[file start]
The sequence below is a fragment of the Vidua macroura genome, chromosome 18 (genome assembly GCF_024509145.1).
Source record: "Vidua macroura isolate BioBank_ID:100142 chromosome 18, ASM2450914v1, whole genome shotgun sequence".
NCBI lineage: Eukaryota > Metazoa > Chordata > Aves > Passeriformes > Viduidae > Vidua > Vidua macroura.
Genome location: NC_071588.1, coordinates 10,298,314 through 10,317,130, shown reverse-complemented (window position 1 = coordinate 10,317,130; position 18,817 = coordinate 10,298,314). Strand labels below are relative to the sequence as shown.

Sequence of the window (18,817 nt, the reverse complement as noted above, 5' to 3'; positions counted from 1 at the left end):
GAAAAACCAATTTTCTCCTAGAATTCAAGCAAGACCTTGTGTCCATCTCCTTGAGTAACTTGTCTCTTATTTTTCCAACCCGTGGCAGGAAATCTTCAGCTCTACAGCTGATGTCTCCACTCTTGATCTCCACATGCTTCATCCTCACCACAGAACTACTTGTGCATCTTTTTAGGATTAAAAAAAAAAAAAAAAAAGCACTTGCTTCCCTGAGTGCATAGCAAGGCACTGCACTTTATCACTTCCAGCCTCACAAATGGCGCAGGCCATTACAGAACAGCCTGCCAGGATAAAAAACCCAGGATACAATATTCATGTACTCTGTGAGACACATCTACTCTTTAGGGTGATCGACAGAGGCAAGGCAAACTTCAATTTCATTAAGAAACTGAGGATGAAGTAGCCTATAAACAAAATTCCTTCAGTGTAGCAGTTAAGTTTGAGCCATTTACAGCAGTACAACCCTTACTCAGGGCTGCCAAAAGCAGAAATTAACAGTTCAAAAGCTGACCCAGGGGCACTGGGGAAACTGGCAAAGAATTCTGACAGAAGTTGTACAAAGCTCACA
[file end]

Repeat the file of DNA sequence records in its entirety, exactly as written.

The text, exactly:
The sequence below is a fragment of the Vidua macroura genome, chromosome 18 (genome assembly GCF_024509145.1).
Source record: "Vidua macroura isolate BioBank_ID:100142 chromosome 18, ASM2450914v1, whole genome shotgun sequence".
NCBI lineage: Eukaryota > Metazoa > Chordata > Aves > Passeriformes > Viduidae > Vidua > Vidua macroura.
Genome location: NC_071588.1, coordinates 10,298,314 through 10,317,130, shown reverse-complemented (window position 1 = coordinate 10,317,130; position 18,817 = coordinate 10,298,314). Strand labels below are relative to the sequence as shown.

Sequence of the window (18,817 nt, the reverse complement as noted above, 5' to 3'; positions counted from 1 at the left end):
GAAAAACCAATTTTCTCCTAGAATTCAAGCAAGACCTTGTGTCCATCTCCTTGAGTAACTTGTCTCTTATTTTTCCAACCCGTGGCAGGAAATCTTCAGCTCTACAGCTGATGTCTCCACTCTTGATCTCCACATGCTTCATCCTCACCACAGAACTACTTGTGCATCTTTTTAGGATTAAAAAAAAAAAAAAAAAAGCACTTGCTTCCCTGAGTGCATAGCAAGGCACTGCACTTTATCACTTCCAGCCTCACAAATGGCGCAGGCCATTACAGAACAGCCTGCCAGGATAAAAAACCCAGGATACAATATTCATGTACTCTGTGAGACACATCTACTCTTTAGGGTGATCGACAGAGGCAAGGCAAACTTCAATTTCATTAAGAAACTGAGGATGAAGTAGCCTATAAACAAAATTCCTTCAGTGTAGCAGTTAAGTTTGAGCCATTTACAGCAGTACAACCCTTACTCAGGGCTGCCAAAAGCAGAAATTAACAGTTCAAAAGCTGACCCAGGGGCACTGGGGAAACTGGCAAAGAATTCTGACAGAAGTTGTACAAAGCTCACA